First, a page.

Symptom clusters in patients presenting to the emergency department with possible acute coronary syndrome differ by sex, age, and discharge diagnosis

Anne G Rosenfeld, Elizabeth P. Knight, Alana Steffen, Larisa Burke, Mohamud Daya, Holli A. DeVon

Research output: Contribution to journalArticle

16 Citations (Scopus)

Abstract

Objectives: To identify classes of individuals presenting to the ED for suspected ACS who shared similar symptoms and clinical characteristics. Background: Describing symptom clusters in undiagnosed patients with suspected ACS is a novel and clinically relevant approach, reflecting real-world emergency department evaluation procedures. Methods: Symptoms were measured using a validated 13-item symptom checklist. Latent class analysis was used to describe symptom clusters. Results: The sample of 874 was 37% female with a mean age of 59.9 years. Four symptom classes were identified: Heavy Symptom Burden (Class 1), Chest Symptoms and Shortness of Breath (Class 2), Chest Symptoms Only (Class 3), and Weary (Class 4). Patients with ACS were more likely to cluster in Classes 2 and 3. Women and younger patients were more likely to group in Class 1. Conclusions: Further research is needed to determine the value of symptom clusters in the ED triage and management of suspected ACS.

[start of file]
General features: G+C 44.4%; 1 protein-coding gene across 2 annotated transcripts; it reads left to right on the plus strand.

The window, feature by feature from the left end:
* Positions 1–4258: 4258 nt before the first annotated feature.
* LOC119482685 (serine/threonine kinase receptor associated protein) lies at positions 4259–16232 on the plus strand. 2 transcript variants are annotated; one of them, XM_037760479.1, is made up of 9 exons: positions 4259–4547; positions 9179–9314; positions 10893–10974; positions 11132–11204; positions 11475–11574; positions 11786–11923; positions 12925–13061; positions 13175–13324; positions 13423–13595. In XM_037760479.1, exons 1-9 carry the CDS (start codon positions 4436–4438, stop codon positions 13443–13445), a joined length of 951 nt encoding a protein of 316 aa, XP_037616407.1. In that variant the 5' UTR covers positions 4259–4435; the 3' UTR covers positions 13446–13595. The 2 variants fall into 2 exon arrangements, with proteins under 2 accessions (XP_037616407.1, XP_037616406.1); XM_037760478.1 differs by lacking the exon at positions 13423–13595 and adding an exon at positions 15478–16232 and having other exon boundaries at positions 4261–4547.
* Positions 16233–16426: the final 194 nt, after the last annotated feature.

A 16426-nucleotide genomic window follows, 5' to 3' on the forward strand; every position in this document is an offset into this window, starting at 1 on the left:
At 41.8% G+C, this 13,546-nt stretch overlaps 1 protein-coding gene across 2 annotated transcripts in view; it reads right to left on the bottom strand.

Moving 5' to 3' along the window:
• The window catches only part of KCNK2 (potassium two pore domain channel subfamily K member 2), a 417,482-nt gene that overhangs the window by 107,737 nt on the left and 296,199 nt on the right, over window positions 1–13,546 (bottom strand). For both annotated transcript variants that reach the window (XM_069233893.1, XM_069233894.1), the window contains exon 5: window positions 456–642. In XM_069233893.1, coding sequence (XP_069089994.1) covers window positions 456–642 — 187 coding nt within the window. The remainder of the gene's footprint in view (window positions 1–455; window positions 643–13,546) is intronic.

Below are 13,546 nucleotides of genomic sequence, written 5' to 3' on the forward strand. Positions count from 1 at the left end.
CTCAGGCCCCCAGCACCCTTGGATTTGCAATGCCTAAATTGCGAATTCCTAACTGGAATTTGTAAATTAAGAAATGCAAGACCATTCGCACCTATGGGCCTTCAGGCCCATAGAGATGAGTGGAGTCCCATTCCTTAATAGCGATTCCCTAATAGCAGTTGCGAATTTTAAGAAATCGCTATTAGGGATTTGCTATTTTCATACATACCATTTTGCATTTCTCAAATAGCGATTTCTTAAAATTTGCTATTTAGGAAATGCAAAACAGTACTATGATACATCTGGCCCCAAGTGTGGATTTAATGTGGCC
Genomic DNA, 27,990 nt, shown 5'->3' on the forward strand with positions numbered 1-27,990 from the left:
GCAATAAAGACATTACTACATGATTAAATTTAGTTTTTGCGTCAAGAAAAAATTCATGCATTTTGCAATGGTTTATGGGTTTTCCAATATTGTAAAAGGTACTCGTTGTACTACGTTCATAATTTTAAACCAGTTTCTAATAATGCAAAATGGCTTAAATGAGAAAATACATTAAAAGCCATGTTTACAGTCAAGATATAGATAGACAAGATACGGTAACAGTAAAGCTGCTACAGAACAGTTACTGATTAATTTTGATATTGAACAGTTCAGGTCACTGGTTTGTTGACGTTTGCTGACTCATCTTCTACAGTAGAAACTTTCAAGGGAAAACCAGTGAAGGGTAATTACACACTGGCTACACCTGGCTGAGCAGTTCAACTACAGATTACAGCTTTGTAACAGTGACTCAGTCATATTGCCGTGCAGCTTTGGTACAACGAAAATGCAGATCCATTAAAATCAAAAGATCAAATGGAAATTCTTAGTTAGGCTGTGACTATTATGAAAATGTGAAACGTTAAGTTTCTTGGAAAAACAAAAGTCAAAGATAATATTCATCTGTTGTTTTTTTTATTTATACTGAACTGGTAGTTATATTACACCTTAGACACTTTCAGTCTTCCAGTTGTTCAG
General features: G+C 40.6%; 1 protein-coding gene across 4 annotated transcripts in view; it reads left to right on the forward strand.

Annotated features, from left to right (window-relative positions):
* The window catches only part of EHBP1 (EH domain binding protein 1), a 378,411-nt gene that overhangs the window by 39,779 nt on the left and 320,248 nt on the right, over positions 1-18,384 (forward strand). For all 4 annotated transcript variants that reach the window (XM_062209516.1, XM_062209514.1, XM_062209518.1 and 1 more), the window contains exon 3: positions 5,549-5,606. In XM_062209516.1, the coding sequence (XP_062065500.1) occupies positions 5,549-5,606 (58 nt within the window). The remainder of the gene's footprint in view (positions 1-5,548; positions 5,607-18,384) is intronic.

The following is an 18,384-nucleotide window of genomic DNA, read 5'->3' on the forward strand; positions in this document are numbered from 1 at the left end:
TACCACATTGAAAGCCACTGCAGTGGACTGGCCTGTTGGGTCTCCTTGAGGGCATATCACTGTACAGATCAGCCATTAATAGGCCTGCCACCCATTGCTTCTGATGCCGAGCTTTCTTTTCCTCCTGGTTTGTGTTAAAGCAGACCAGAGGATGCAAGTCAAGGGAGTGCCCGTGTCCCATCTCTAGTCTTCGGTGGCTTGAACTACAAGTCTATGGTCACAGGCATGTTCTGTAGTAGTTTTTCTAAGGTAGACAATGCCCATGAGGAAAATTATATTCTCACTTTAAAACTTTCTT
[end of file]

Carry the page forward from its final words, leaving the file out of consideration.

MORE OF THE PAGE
Original languageEnglish (US)
Pages (from-to)368-375
Number of pages8
JournalHeart and Lung: Journal of Acute and Critical Care
Volume44
Issue number5
DOIs
StatePublished - Sep 1 2015

Fingerprint

Acute Coronary Syndrome
Hospital Emergency Service
Thorax
Triage
Checklist
Dyspnea
Research

Keywords

  • Acute coronary syndrome
  • Age
  • Diagnosis
  • Latent class analysis
  • Race
  • Sex